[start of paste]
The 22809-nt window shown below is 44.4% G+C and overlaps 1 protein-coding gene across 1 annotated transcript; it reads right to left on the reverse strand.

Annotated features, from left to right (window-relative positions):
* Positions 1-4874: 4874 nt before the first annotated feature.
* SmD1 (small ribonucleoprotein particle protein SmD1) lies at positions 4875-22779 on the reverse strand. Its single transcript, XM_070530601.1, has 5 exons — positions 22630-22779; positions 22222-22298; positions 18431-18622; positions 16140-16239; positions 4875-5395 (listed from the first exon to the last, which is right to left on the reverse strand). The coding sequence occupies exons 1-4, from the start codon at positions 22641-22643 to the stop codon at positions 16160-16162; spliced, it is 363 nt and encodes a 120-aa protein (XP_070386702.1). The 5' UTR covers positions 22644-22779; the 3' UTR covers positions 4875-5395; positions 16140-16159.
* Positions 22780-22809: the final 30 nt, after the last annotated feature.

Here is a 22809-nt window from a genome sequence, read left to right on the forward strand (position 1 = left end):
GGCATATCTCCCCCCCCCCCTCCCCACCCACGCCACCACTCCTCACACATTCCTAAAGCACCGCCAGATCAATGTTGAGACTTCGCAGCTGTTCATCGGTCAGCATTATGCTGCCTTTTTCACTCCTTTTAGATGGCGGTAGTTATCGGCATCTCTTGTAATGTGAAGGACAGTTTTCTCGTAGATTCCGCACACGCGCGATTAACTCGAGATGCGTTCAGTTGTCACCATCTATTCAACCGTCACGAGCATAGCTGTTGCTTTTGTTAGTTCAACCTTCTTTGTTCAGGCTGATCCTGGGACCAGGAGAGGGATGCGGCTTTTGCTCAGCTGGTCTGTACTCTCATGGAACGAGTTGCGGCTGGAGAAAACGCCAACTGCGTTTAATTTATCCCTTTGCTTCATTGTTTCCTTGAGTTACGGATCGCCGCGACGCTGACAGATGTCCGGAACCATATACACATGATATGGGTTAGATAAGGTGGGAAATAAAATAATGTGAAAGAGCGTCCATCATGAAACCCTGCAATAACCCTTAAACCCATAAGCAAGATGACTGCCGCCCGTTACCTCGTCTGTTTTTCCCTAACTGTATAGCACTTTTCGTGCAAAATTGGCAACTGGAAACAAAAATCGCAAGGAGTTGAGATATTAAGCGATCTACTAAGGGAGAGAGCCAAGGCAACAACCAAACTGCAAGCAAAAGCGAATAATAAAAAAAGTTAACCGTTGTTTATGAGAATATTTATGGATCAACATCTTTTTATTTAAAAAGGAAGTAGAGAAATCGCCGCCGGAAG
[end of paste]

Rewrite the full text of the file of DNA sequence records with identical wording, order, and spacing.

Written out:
The 22809-nt window shown below is 44.4% G+C and overlaps 1 protein-coding gene across 1 annotated transcript; it reads right to left on the reverse strand.

Annotated features, from left to right (window-relative positions):
* Positions 1-4874: 4874 nt before the first annotated feature.
* SmD1 (small ribonucleoprotein particle protein SmD1) lies at positions 4875-22779 on the reverse strand. Its single transcript, XM_070530601.1, has 5 exons — positions 22630-22779; positions 22222-22298; positions 18431-18622; positions 16140-16239; positions 4875-5395 (listed from the first exon to the last, which is right to left on the reverse strand). The coding sequence occupies exons 1-4, from the start codon at positions 22641-22643 to the stop codon at positions 16160-16162; spliced, it is 363 nt and encodes a 120-aa protein (XP_070386702.1). The 5' UTR covers positions 22644-22779; the 3' UTR covers positions 4875-5395; positions 16140-16159.
* Positions 22780-22809: the final 30 nt, after the last annotated feature.

Here is a 22809-nt window from a genome sequence, read left to right on the forward strand (position 1 = left end):
GGCATATCTCCCCCCCCCCCTCCCCACCCACGCCACCACTCCTCACACATTCCTAAAGCACCGCCAGATCAATGTTGAGACTTCGCAGCTGTTCATCGGTCAGCATTATGCTGCCTTTTTCACTCCTTTTAGATGGCGGTAGTTATCGGCATCTCTTGTAATGTGAAGGACAGTTTTCTCGTAGATTCCGCACACGCGCGATTAACTCGAGATGCGTTCAGTTGTCACCATCTATTCAACCGTCACGAGCATAGCTGTTGCTTTTGTTAGTTCAACCTTCTTTGTTCAGGCTGATCCTGGGACCAGGAGAGGGATGCGGCTTTTGCTCAGCTGGTCTGTACTCTCATGGAACGAGTTGCGGCTGGAGAAAACGCCAACTGCGTTTAATTTATCCCTTTGCTTCATTGTTTCCTTGAGTTACGGATCGCCGCGACGCTGACAGATGTCCGGAACCATATACACATGATATGGGTTAGATAAGGTGGGAAATAAAATAATGTGAAAGAGCGTCCATCATGAAACCCTGCAATAACCCTTAAACCCATAAGCAAGATGACTGCCGCCCGTTACCTCGTCTGTTTTTCCCTAACTGTATAGCACTTTTCGTGCAAAATTGGCAACTGGAAACAAAAATCGCAAGGAGTTGAGATATTAAGCGATCTACTAAGGGAGAGAGCCAAGGCAACAACCAAACTGCAAGCAAAAGCGAATAATAAAAAAAGTTAACCGTTGTTTATGAGAATATTTATGGATCAACATCTTTTTATTTAAAAAGGAAGTAGAGAAATCGCCGCCGGAAG